Year C; Proper 14; 8.11.2019

Luke 12:32-40; Genesis 15:1-6

 

There is much to fear these days. That doesn’t sound like very good news, does it?

But some people think there is more to fear now than in any other time in history. Bad news greets us each day. In the United States, the bad news is that we are turning against each other because we fear each other. In Brunswick, we are affected by the fears of people fleeing for their lives from dangerous places in Africa. Some of the asylum seekers are moving up the coast to our area seeking safety, friendship and work. Ironically, as asylum seekers expose themselves to great dangers in order to find their way to “safety” here in our country, last week four countries have declared the United States as “unsafe” for traveling due to the increasing frequency of mass shootings and their unpredictability. These are scary developments.

It is true that fear is a normal human feeling, even a helpful human feeling. It can prompt us to flee for safety, or fight in defense in a dangerous situation.  You know, the fight or flight of the sympathetic nervous system.

But fear can fester. Chronic bad news every single day can create fear that can cause depression and paralysis. It can be corrosive and can turn an otherwise gentle and open hearted person into someone who finds reasons to hate. In the “echo chambers” of social media and our extremely divided republic, if we are not careful, we might slip into the bad habit of reinforcing our fears and hatreds by listening only to those who “think like me!”

I have spoken before of my former long-time spiritual director who now is in her 80s. She has remained a friend and we talk frequently. You may remember that I spoke about her stepdaughter who twenty years ago was murdered as she came up out of the subway near her Brooklyn home. She was a star student in the Masters of Social Work program at Hunter College and had worked with domestic violence victims with good success. The two young men who murdered her thought she looked vulnerable and was an easy target for robbery. They killed her.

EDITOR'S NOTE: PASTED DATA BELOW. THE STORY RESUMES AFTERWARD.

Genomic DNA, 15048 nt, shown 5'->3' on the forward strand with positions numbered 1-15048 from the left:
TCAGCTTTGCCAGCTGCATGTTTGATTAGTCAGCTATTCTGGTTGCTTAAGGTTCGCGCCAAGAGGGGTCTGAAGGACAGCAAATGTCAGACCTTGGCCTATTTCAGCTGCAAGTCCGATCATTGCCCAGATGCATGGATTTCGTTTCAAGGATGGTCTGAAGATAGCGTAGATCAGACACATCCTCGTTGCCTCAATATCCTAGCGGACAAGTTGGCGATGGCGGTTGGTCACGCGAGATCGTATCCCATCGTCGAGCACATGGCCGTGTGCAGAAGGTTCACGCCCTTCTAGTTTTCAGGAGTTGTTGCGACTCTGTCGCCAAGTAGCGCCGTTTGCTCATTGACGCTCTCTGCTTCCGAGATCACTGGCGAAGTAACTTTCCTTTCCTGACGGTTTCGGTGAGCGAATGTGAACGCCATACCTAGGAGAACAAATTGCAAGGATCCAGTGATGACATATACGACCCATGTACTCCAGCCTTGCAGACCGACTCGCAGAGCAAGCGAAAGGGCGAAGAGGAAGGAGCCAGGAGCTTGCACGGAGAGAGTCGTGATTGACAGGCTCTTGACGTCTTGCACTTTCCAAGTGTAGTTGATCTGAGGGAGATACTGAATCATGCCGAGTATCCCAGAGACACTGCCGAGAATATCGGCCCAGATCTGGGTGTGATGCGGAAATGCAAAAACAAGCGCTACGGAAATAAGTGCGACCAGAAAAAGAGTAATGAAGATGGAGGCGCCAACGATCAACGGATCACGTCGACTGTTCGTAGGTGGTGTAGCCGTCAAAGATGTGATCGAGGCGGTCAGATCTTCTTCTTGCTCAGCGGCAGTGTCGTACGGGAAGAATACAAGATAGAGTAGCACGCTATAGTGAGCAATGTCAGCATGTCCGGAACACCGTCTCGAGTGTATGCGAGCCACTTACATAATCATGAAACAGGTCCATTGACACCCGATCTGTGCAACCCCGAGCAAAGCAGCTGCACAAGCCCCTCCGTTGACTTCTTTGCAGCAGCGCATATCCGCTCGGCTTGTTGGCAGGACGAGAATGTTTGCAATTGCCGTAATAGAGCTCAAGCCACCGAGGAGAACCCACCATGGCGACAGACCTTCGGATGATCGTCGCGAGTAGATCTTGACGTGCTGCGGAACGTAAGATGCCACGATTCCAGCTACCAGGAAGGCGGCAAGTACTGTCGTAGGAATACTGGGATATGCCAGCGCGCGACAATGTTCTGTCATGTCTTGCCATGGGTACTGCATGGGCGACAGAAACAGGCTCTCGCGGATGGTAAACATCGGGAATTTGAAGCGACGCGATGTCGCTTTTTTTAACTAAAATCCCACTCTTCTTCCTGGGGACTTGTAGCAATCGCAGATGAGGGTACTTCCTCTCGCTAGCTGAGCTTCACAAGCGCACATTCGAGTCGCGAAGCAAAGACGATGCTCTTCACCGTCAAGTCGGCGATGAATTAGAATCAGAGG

My spiritual director and her husband have been grief stricken for many years. But they courageously reached out to the mothers of their daughter’s murderers for some kind of redemptive connection. One of the mothers reached back. It was a connection, not a friendship. But I thought it was brave of them both. Hatred and paralysis…nursing fears could have been the answer. Instead, they looked to their faith to guide them to forgiveness. Later, my spiritual director used her pain and faith to help me move forward through my loss nurturing courage and faith in me.

But Monday in our phone conversation, I found my friend beside herself with worry about the world’s affairs. She was horrified by the back-to-back mass shootings. She was depressed that so many of our country’s leaders and media outlets were stoking White Nationalism. Then she told me how worried she was about Iran and their recent assertiveness in the Strait of Hormuz. I have never seen her more afraid of the future.

I found myself quoting Jesus to her. I must have been rested from my vacation because I was able to say, “Take heart, Gayle.” I said, “Isn’t that what Jesus tells his followers? ‘Take heart, it is I.’” It was my turn to be herspiritual friend. So, I shared with her how much Jesus means to us and has meant to us over the years and is still with us through our fears. Yes, the world IS broken. But we have our faith, our prayers, worship and each other. We have our calling to serve to those in need for Christ’s sake. Christ means everything to us.